The sixth and final part of the “Building a grid with Web services standards”, title “Monitoring and execution” is finally available. The final tutorial in the series wraps up the system by looking at the role of WS-Notification in the management and monitoring of your grid. WS-Notification uses a familiar subscription model, similar to RSS, to notify ‘watchers’ of events. These can be read and handled according to your needs, with the entire subscription and notification process taking place through the use of web services. Here’s the description from the piece:
You’re going to look at the key role that notification and monitoring have in the execution and management of a grid. You’ll learn how to create a basic notification system and how the combination of topics and push technology (as defined by the WS-Notification standard) provides an open, flexible, and customizable environment for distributing events and information to grid services.
Please read the other parts first if you have not done so already:
And finally, read the final part Building a grid using Web services standards, Part 6: Monitoring and execution. Once again, I’d like to thank Tyler Anderson who did the coding work based on my design and architecture, and did a fantastic job in the process!
Read on for the full article.
Part 5 of the Building a grid with Web services series is now available on the IBM developerWorks site. In this part we cover the management and flow of information and work through the grid. This is the part where movies submitted to the grid are routed through to a suitable storage node according to their size and available storage capacity. Here’s the official blurb:
Storing movies across a grid is more than just a case of handling the security and effective transfer of the information between system components. For the system to be an effective grid, you need to be able to manage the individual components and processes that make up the grid solution.For example, when submitting a movie into the grid, there is more to the process than just transferring the movie. The grid manager must make a decision about which grid node stores the movie, then record the information so the movie can be located again when it is requested. You may also want to control individual nodes — for example, when upgrading the node or storage, you may want to disable it while you update the available storage locations. All of these items will be tackled in this tutorial.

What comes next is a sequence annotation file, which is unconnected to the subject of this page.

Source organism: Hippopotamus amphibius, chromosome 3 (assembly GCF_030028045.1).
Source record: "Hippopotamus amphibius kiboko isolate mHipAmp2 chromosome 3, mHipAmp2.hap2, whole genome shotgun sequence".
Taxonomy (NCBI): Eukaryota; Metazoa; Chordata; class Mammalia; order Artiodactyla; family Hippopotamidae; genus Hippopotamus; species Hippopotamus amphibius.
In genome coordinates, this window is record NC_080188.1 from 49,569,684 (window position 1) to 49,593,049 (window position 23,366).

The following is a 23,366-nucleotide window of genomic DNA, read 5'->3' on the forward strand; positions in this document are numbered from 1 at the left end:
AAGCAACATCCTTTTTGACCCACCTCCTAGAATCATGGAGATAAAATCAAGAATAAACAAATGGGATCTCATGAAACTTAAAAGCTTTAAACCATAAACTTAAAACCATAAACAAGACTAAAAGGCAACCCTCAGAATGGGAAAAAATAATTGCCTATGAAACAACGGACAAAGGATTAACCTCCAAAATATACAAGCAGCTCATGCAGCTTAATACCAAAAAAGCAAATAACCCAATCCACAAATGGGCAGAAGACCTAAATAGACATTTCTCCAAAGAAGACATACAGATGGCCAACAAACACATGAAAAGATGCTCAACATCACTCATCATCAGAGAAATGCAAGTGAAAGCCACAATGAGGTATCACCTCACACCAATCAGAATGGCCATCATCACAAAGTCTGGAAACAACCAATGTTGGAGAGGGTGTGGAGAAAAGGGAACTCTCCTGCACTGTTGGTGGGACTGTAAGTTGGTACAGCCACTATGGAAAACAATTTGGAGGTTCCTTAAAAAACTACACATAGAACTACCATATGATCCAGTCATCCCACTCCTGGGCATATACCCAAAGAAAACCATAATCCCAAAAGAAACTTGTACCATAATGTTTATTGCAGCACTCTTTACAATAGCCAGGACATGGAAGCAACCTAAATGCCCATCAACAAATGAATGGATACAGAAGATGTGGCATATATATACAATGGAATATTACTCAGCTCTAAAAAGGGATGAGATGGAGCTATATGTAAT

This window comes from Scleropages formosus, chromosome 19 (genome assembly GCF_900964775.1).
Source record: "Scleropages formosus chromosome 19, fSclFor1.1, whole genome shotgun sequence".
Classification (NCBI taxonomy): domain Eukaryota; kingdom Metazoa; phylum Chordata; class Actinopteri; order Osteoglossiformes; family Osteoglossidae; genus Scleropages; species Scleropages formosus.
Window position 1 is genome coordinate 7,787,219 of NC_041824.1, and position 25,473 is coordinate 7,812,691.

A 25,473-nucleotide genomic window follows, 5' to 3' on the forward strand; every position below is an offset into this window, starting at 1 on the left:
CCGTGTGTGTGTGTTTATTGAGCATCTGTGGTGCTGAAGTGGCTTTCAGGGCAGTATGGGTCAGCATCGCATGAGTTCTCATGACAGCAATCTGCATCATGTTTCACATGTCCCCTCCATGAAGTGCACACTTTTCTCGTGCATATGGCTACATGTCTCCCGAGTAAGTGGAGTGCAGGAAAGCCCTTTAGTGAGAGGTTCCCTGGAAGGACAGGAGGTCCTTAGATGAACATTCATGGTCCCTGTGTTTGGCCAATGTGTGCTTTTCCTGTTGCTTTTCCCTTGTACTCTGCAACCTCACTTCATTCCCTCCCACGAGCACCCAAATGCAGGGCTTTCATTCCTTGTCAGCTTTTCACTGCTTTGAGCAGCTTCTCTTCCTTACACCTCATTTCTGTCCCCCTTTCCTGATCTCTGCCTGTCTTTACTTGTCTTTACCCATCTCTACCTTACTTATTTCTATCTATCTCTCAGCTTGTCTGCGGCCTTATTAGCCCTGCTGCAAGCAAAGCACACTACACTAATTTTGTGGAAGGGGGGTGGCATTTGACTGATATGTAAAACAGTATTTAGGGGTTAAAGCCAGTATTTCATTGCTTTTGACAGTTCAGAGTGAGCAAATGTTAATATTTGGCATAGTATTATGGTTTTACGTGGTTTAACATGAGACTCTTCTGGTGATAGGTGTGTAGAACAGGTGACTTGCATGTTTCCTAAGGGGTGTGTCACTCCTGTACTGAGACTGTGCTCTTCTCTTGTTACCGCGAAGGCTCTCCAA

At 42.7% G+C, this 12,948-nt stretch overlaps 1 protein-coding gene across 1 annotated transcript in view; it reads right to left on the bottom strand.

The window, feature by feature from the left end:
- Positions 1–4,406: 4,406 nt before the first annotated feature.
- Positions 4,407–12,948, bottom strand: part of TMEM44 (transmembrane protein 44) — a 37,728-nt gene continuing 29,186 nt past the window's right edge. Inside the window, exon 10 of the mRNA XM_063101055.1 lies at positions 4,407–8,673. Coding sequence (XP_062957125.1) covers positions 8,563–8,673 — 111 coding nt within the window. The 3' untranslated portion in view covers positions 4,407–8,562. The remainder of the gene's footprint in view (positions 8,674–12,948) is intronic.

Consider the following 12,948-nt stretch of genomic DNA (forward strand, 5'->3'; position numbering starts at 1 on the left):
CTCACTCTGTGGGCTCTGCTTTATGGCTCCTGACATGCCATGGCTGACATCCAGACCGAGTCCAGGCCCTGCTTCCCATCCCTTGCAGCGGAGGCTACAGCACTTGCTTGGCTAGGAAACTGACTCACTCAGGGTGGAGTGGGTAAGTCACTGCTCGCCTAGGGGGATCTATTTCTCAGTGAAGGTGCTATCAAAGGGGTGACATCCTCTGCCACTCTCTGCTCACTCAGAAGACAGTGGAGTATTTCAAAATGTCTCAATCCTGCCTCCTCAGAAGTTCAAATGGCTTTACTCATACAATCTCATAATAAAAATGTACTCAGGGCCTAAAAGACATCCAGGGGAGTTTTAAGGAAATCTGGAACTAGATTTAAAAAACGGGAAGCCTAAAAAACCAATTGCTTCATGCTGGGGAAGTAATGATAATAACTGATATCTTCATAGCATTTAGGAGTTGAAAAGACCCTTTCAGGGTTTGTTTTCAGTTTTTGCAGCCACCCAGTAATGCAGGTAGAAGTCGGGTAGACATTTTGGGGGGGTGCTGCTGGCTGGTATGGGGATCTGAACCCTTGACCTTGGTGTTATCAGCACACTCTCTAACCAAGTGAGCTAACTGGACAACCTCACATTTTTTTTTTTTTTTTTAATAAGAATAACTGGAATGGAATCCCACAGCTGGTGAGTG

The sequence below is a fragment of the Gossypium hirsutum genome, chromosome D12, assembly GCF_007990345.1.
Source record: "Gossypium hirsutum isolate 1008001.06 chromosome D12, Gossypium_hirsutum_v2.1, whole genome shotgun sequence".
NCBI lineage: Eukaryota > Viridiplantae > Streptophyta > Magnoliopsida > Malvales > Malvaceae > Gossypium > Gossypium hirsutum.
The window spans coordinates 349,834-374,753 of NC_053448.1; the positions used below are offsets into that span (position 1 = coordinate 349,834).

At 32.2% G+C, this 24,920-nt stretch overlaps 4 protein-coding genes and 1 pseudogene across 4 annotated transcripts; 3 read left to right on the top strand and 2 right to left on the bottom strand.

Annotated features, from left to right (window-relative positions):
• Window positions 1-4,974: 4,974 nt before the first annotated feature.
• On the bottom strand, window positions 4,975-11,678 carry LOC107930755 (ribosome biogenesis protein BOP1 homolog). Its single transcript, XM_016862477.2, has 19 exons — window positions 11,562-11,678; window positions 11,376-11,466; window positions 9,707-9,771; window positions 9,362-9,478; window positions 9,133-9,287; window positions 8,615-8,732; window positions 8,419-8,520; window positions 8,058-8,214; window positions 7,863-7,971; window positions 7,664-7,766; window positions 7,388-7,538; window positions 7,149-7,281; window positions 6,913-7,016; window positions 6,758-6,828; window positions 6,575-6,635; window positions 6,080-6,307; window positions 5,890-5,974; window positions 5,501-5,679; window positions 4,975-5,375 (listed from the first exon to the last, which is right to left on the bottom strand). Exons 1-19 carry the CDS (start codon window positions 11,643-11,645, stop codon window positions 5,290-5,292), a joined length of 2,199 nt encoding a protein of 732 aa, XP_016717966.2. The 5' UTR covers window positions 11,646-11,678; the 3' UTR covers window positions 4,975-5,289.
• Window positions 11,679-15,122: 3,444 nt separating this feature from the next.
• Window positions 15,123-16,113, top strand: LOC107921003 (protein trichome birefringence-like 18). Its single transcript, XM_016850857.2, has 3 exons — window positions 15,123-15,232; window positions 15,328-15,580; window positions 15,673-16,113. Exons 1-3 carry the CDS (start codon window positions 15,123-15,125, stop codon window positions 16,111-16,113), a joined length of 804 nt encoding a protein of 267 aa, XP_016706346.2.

And you may want to take a look at the previous parts before leaping into part 5:
You can then feel free to read Building a grid with web services, Part 5.
LinuxPlanet have just recently published my very detailed StarOffice 8 review. To summarize, I like it, and with a few caveats, it gives Microsoft Office a run for its money. The article is spread over a number pages, with screenshots, a brief TOC is below:
- Alternatives to Microsoft Office
- StarOffice Writer
- StarOffice Calc
- StarOffice Impress
- StarOffice Draw
- StarOffice Base
- Office Killer?
You can read the full article at LinuxPlanet.
I’ve just started a new series at IBM developerWorks looking at UNIX related system administration tricks. The aim is to cover some generic tips and help on a particular area (for example, process administration), and not only handle the tricks on different platforms, but look at ways of getting the same information through a script or alias if you manage UNIX machines in a heterogeneous network. In the first, Process Adminsistration, I look at the basics of using ps, how to get the same information out of different ps tools in different Unix variants, and how to kill, manage, and organize multiple processes within a shell.
I have a new tutorial on writing software for multiple UNIX platforms at IBM developerWorks. The focus is on the technical aspects, such as header and library availability, build environments and understanding what some of the key elements are. I also take the opportunity to go over a basic configure script system, using the GNU autotools/autoconf toolkit to generate the necessary scripts. You can read the full tutorial Write software for multiple UNIX platforms.This tutorial is part of a new series on UNIX (rather than Linux, or Open Source) technology at developerWorks, and some of the tutorials are already in the system, with others in process of being written and developed. I’ve got help in this area in the form of Chris Herborth, long time writing associate and friend, and David Dougall, a system administrator at Brigham Young University (BYU). David’s latest piece, Use free software within commercial UNIX it also available.
Here is a quick diagram of the differences between the model for migrating existing applications from the traditional model to the Virtual Machine or the Service Oriented Architecture (SOA) model.